Journey for Our Time. The Russian Journals of the Marquis de Custine
“As soon as the prince withdrew, they assumed an easy air, resolute manners and a bold demeanor which produced an unpleasant contrast to the complete self-abnegation they had effected an instant before”.
This book gives us another reason to stop generalizing when we criticize the French, or any nationality for that matter. As a happy surprise I have found myself admiring another Frenchman (another exception to the rule?), in the mode of Tocqueville, or perhaps even Revel, this amusing down-to-earth traveler from France (despite the high class his title conveys, of Marquis) lets us get to the bone of Russian society, from the god-like Emperor to the servile serfs. The chronicle of this travel is even amusing, despite the gravity and danger it entails by writing so freely while inside Russian territory, because the man never stops from being human; he is not talking as a reporter or historian, or even as a cultivated representative of the French aristocracy: he is a man well aware of the tacit dangers of being a foreigner in Russia, a lover of freedom among servile creatures.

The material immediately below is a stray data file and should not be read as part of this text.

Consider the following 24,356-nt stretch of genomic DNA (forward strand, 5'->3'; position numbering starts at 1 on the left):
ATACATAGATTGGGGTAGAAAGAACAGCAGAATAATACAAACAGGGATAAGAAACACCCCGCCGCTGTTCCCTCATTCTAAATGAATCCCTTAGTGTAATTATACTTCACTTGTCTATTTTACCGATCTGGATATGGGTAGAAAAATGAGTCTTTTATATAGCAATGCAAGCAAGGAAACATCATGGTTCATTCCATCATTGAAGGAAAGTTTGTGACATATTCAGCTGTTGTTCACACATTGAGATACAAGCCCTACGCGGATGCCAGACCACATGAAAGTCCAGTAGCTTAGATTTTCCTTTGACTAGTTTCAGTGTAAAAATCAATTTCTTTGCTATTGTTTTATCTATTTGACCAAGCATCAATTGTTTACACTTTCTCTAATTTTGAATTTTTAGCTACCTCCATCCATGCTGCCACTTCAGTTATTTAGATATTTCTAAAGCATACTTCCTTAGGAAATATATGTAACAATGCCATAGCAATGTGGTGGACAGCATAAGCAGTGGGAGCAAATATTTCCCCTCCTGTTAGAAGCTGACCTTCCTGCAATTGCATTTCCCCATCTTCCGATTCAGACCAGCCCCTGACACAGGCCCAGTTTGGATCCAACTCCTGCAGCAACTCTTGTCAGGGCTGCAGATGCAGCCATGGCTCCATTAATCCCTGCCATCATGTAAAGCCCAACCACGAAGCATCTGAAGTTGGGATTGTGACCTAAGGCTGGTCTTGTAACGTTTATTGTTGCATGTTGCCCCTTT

Most of all it is just plain fun to read. There are so many similarities along the book with Soviet Russia (for that matter with any period of Russian history): “It is only with this people -at least I believe it is so- that one has seen martyrs in adoration before their executioners!”
“My astonishment and dismay increase in seeing the tyrant's dementia spread so easily to the men who submit to tyranny; the victims become the zealous accomplices of their executioners.”
M. Custine's astonishment and dismay is like that of Middle-American and the South today who see their country given away to Government by a an elite class of millionaire socialists.
Custine talks with people, writes down the impressions, the fears, the lies, the cynicism, things that really happen but they want say to a foreigner (or even to themselves, because in Russia everybody knows without anybody saying). Love of freedom, from a Frenchman v. love of servitude by the Russian, that is the subject of this little known gem of a book.